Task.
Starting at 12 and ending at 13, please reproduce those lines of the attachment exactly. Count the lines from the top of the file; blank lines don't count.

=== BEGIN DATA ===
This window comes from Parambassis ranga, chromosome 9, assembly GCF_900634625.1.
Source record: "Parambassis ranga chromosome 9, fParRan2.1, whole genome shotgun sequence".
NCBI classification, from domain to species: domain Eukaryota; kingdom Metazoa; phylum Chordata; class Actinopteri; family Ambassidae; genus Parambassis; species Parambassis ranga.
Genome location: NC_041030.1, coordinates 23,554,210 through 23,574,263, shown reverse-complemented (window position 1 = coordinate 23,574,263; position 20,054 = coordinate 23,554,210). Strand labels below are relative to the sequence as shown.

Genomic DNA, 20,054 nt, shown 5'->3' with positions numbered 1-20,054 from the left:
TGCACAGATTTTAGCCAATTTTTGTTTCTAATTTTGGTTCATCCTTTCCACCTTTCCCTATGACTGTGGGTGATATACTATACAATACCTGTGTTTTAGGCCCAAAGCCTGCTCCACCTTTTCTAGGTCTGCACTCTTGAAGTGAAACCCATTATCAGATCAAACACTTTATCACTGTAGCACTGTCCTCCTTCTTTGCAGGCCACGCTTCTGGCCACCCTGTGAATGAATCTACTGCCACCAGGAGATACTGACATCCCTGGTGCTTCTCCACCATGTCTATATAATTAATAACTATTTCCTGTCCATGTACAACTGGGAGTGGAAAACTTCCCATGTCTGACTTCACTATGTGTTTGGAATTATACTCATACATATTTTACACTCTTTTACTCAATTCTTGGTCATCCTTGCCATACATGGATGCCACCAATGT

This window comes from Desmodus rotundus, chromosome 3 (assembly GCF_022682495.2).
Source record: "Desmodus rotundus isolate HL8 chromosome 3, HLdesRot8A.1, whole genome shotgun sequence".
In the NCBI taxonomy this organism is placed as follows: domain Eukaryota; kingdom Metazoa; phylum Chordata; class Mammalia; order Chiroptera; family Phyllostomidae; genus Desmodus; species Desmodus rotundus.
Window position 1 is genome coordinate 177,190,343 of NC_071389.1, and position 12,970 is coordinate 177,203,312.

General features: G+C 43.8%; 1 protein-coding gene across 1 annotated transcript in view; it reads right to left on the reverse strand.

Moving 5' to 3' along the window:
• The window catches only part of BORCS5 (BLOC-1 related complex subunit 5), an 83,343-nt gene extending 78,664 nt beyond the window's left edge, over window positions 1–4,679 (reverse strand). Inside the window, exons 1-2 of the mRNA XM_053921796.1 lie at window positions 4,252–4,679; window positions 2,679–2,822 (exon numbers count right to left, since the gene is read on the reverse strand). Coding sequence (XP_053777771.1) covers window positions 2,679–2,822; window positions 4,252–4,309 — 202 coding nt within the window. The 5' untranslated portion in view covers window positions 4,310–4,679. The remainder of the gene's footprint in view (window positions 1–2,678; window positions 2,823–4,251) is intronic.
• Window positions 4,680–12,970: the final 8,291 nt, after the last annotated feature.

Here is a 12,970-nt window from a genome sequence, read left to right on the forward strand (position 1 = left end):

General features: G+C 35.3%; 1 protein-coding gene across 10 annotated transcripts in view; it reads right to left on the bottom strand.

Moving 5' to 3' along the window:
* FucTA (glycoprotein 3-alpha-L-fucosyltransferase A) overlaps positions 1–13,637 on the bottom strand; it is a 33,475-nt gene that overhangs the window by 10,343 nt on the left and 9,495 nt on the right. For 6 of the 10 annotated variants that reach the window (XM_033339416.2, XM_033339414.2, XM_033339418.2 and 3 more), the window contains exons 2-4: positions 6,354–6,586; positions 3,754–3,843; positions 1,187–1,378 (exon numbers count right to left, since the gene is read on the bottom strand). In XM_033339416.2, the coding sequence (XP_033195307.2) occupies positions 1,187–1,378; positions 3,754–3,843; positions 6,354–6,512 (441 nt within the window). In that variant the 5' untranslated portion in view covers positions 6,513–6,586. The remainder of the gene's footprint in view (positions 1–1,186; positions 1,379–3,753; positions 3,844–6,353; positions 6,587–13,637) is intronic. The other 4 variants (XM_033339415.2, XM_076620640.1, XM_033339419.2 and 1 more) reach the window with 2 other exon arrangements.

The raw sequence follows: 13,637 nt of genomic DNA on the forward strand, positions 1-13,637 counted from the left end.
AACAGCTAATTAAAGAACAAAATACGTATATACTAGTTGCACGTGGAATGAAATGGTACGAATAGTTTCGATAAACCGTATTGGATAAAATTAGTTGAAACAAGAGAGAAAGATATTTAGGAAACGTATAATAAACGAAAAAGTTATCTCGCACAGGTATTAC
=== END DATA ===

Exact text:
Moving 5' to 3' along the window:
• The window catches only part of BORCS5 (BLOC-1 related complex subunit 5), an 83,343-nt gene extending 78,664 nt beyond the window's left edge, over window positions 1–4,679 (reverse strand). Inside the window, exons 1-2 of the mRNA XM_053921796.1 lie at window positions 4,252–4,679; window positions 2,679–2,822 (exon numbers count right to left, since the gene is read on the reverse strand). Coding sequence (XP_053777771.1) covers window positions 2,679–2,822; window positions 4,252–4,309 — 202 coding nt within the window. The 5' untranslated portion in view covers window positions 4,310–4,679. The remainder of the gene's footprint in view (window positions 1–2,678; window positions 2,823–4,251) is intronic.